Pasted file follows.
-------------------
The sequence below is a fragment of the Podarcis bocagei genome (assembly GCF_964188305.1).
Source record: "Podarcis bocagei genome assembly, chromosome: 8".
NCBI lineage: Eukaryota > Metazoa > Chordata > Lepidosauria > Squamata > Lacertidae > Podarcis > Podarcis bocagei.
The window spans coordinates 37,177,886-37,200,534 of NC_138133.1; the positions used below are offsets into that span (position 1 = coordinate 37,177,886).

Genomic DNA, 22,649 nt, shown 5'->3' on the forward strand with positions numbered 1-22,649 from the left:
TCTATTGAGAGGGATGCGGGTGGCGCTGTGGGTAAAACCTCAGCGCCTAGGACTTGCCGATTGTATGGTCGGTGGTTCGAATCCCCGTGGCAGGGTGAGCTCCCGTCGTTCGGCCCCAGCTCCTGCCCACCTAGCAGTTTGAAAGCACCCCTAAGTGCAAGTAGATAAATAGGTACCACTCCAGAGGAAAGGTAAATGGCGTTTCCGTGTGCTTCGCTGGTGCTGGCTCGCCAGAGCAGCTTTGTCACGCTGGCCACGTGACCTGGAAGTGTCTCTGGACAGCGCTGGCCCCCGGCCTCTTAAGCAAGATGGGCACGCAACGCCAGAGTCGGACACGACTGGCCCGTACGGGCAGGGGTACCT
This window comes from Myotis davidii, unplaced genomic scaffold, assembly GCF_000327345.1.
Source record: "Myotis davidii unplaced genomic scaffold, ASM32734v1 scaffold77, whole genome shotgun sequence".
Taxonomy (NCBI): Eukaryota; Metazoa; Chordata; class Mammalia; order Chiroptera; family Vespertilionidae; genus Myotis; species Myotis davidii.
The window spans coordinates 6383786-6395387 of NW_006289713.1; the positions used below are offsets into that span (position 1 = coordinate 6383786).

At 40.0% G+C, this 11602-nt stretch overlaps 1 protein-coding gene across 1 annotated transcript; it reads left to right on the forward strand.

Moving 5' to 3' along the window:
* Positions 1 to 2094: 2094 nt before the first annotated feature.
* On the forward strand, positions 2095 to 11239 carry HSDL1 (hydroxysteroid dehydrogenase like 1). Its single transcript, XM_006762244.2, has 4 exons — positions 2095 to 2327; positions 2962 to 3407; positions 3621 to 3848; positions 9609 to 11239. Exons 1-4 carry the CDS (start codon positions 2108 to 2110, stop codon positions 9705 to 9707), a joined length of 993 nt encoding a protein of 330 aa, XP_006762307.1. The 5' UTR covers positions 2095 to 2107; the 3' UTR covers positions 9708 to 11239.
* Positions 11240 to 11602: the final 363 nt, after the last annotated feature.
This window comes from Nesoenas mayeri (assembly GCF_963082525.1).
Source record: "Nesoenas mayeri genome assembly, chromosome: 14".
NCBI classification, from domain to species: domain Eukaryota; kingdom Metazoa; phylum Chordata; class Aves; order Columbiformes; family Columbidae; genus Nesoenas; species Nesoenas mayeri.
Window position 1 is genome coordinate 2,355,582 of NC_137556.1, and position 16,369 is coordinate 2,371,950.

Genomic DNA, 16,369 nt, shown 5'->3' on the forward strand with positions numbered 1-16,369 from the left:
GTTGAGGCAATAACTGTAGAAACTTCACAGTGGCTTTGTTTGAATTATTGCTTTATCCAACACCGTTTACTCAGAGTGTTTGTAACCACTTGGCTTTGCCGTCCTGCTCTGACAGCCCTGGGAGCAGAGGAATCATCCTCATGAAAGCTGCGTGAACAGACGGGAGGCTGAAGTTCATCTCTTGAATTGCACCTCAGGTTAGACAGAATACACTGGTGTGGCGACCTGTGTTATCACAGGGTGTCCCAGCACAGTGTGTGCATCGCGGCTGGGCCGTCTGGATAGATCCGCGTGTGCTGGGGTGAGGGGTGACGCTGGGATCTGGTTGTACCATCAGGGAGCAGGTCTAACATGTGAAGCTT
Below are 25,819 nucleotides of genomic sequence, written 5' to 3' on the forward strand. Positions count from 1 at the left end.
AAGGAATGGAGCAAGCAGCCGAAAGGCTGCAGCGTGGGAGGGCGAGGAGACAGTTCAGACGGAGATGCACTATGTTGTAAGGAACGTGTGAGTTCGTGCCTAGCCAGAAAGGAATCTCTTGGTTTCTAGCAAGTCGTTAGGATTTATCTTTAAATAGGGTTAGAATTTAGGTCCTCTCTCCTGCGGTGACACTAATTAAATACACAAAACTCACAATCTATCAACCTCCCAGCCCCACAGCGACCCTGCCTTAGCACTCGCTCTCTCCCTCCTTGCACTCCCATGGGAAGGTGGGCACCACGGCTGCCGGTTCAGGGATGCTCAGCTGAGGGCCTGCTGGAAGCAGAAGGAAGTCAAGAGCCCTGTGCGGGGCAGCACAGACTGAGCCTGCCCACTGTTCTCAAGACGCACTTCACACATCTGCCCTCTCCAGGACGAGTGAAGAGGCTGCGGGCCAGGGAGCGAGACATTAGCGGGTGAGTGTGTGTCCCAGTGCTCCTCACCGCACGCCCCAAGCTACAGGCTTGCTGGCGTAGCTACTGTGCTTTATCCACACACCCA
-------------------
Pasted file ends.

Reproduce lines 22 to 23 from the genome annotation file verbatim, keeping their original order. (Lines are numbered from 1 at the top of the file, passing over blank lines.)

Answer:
Below are 25,819 nucleotides of genomic sequence, written 5' to 3' on the forward strand. Positions count from 1 at the left end.
AAGGAATGGAGCAAGCAGCCGAAAGGCTGCAGCGTGGGAGGGCGAGGAGACAGTTCAGACGGAGATGCACTATGTTGTAAGGAACGTGTGAGTTCGTGCCTAGCCAGAAAGGAATCTCTTGGTTTCTAGCAAGTCGTTAGGATTTATCTTTAAATAGGGTTAGAATTTAGGTCCTCTCTCCTGCGGTGACACTAATTAAATACACAAAACTCACAATCTATCAACCTCCCAGCCCCACAGCGACCCTGCCTTAGCACTCGCTCTCTCCCTCCTTGCACTCCCATGGGAAGGTGGGCACCACGGCTGCCGGTTCAGGGATGCTCAGCTGAGGGCCTGCTGGAAGCAGAAGGAAGTCAAGAGCCCTGTGCGGGGCAGCACAGACTGAGCCTGCCCACTGTTCTCAAGACGCACTTCACACATCTGCCCTCTCCAGGACGAGTGAAGAGGCTGCGGGCCAGGGAGCGAGACATTAGCGGGTGAGTGTGTGTCCCAGTGCTCCTCACCGCACGCCCCAAGCTACAGGCTTGCTGGCGTAGCTACTGTGCTTTATCCACACACCCA